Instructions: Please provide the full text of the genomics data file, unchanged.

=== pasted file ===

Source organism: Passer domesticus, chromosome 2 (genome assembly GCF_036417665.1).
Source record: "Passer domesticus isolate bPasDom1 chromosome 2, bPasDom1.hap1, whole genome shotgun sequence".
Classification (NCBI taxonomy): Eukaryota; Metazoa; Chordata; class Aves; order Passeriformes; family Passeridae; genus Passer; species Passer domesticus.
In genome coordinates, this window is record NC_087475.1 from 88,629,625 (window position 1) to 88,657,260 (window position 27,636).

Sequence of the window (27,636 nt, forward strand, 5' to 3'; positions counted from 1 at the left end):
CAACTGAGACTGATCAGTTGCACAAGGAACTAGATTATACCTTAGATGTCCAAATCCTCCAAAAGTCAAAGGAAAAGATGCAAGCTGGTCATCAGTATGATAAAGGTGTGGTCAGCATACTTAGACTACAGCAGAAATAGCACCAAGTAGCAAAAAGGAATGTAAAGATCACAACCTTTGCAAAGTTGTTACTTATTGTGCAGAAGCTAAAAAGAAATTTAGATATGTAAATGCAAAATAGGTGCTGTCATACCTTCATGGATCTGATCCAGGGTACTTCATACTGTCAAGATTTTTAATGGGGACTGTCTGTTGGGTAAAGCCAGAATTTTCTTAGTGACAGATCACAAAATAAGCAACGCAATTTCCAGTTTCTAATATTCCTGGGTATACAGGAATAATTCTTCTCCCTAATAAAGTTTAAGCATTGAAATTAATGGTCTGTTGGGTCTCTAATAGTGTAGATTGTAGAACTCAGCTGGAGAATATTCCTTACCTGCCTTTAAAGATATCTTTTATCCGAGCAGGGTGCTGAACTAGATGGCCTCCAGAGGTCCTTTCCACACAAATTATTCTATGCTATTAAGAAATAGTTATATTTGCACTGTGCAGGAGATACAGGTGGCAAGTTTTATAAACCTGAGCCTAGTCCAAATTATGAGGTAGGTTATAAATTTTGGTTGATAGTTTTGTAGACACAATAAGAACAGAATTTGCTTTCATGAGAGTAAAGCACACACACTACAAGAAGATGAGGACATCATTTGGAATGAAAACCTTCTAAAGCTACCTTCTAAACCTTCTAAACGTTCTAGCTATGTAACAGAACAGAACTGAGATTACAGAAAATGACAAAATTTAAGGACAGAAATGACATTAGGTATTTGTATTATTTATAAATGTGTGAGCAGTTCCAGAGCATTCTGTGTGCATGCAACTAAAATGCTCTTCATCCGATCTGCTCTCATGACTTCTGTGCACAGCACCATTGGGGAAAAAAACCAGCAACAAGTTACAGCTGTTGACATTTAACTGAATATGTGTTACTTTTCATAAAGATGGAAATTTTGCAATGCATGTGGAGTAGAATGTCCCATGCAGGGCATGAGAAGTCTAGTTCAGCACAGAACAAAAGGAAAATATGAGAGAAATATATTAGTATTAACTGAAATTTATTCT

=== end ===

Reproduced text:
Source organism: Passer domesticus, chromosome 2 (genome assembly GCF_036417665.1).
Source record: "Passer domesticus isolate bPasDom1 chromosome 2, bPasDom1.hap1, whole genome shotgun sequence".
Classification (NCBI taxonomy): Eukaryota; Metazoa; Chordata; class Aves; order Passeriformes; family Passeridae; genus Passer; species Passer domesticus.
In genome coordinates, this window is record NC_087475.1 from 88,629,625 (window position 1) to 88,657,260 (window position 27,636).

Sequence of the window (27,636 nt, forward strand, 5' to 3'; positions counted from 1 at the left end):
CAACTGAGACTGATCAGTTGCACAAGGAACTAGATTATACCTTAGATGTCCAAATCCTCCAAAAGTCAAAGGAAAAGATGCAAGCTGGTCATCAGTATGATAAAGGTGTGGTCAGCATACTTAGACTACAGCAGAAATAGCACCAAGTAGCAAAAAGGAATGTAAAGATCACAACCTTTGCAAAGTTGTTACTTATTGTGCAGAAGCTAAAAAGAAATTTAGATATGTAAATGCAAAATAGGTGCTGTCATACCTTCATGGATCTGATCCAGGGTACTTCATACTGTCAAGATTTTTAATGGGGACTGTCTGTTGGGTAAAGCCAGAATTTTCTTAGTGACAGATCACAAAATAAGCAACGCAATTTCCAGTTTCTAATATTCCTGGGTATACAGGAATAATTCTTCTCCCTAATAAAGTTTAAGCATTGAAATTAATGGTCTGTTGGGTCTCTAATAGTGTAGATTGTAGAACTCAGCTGGAGAATATTCCTTACCTGCCTTTAAAGATATCTTTTATCCGAGCAGGGTGCTGAACTAGATGGCCTCCAGAGGTCCTTTCCACACAAATTATTCTATGCTATTAAGAAATAGTTATATTTGCACTGTGCAGGAGATACAGGTGGCAAGTTTTATAAACCTGAGCCTAGTCCAAATTATGAGGTAGGTTATAAATTTTGGTTGATAGTTTTGTAGACACAATAAGAACAGAATTTGCTTTCATGAGAGTAAAGCACACACACTACAAGAAGATGAGGACATCATTTGGAATGAAAACCTTCTAAAGCTACCTTCTAAACCTTCTAAACGTTCTAGCTATGTAACAGAACAGAACTGAGATTACAGAAAATGACAAAATTTAAGGACAGAAATGACATTAGGTATTTGTATTATTTATAAATGTGTGAGCAGTTCCAGAGCATTCTGTGTGCATGCAACTAAAATGCTCTTCATCCGATCTGCTCTCATGACTTCTGTGCACAGCACCATTGGGGAAAAAAACCAGCAACAAGTTACAGCTGTTGACATTTAACTGAATATGTGTTACTTTTCATAAAGATGGAAATTTTGCAATGCATGTGGAGTAGAATGTCCCATGCAGGGCATGAGAAGTCTAGTTCAGCACAGAACAAAAGGAAAATATGAGAGAAATATATTAGTATTAACTGAAATTTATTCT